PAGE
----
Affiliate disclosures are no joke. And they should not be taken lightly.
The Federal Trade Commission (FTC) is constantly working to make sure consumers are given the opportunity to make well-informed decisions about the products and services they invest in. No consumer should ever feel duped or suckered into a purchase. This means that most of the FTC's policies are grounded in the concept of complete transparency when it comes to things like sponsorship and affiliate marketing.
It's not that the FTC doesn't want you making money as an affiliate -- but they want buyers to have all the information that might influence their buying decision upfront.
And for some people, knowing that you are being compensated for making a recommendation or referral could affect their decision to buy.
So, make sure you write an affiliate disclosure that complies with all FTC regulations. Not only will these disclosures keep you in compliance with the law, but it will help you build and establish trust with your clients.
Having one main affiliate disclosure on your website is not enough. You will also want to be sure to provide a complete affiliate disclosure in every blog post or email that contains affiliate links. I even have an affiliate disclosure in my writing contracts with my clients -- so they know before we even start working that I may, from time to time, recommend products or services that complement my own... and that I am an affiliate for some of those products and services.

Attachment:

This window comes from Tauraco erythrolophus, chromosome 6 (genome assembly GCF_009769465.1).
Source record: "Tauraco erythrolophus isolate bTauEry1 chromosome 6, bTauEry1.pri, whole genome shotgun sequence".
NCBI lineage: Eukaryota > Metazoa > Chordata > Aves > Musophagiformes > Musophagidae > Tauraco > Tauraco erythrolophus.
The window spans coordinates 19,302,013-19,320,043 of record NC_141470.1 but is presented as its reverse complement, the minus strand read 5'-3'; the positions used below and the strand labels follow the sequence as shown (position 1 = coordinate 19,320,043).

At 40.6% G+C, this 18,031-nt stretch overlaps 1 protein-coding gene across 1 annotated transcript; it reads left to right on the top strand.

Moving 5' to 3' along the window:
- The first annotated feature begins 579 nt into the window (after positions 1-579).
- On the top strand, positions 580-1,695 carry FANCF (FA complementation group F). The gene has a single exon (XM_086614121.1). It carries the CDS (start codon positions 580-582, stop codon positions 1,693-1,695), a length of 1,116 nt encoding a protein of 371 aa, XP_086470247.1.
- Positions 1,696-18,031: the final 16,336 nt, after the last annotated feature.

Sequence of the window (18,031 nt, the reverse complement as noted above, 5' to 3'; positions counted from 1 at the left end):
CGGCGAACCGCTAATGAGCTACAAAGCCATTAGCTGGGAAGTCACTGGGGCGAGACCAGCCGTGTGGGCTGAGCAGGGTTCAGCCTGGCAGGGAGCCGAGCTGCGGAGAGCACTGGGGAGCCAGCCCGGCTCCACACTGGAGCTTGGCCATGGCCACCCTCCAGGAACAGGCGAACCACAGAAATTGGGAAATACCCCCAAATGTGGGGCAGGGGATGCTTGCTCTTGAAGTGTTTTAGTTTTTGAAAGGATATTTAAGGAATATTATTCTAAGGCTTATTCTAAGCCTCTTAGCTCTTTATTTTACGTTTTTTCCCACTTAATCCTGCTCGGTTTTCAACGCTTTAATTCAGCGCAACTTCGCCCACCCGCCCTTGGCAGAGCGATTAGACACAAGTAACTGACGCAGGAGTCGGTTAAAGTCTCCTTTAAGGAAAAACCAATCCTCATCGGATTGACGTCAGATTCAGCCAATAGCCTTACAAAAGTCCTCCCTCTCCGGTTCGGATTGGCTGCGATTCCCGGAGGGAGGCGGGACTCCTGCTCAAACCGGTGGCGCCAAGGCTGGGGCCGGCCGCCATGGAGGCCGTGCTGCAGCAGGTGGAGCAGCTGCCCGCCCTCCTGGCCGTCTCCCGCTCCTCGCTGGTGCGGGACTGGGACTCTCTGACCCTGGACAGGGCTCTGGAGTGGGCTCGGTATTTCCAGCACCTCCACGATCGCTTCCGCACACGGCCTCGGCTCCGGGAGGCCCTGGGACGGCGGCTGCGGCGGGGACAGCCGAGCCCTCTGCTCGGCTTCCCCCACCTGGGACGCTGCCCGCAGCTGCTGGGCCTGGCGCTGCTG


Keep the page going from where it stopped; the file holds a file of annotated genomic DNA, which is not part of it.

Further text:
Step Four: Get Approved for your Chosen Programs and Read those Agreements
Believe me, I know exactly how boring contracts and legal agreements can be. But we're talking money here, right? And we don't want anything to happen to you that would get you kicked out of an affiliate program. So you want to suck down some caffeine, put the kids to bed, get rid of the distractions, and read those affiliate agreements as they come in.
Every program has its own rules and guidelines. But there are a few staples that are fairly universal:
- Don't be spammy,
- Don't try to trick people into buying through your link,
- Don't lie,
- Don't purchase through your own affiliate link,
- Don't try to game the system using auto-refreshers or bots, and
- Don't misrepresent yourself by posing as part of the company.
Most of these seem pretty easy, right? In a nutshell, don't be one of those people who give other marketers a bad name.
But, even knowing these basics, you still want to go through and read each agreement so you can be sure that you are always in compliance with their policies. This is especially true for companies that have large, complicated affiliate programs, like Amazon.
Plus, a lot of companies provide training and other resources, such as banners, for their affiliates. So you'll want to make sure you read everything to help maximize your potential earnings from their program.
Did you enjoy this article? Here are some more posts about marketing as a freelance writer you may like: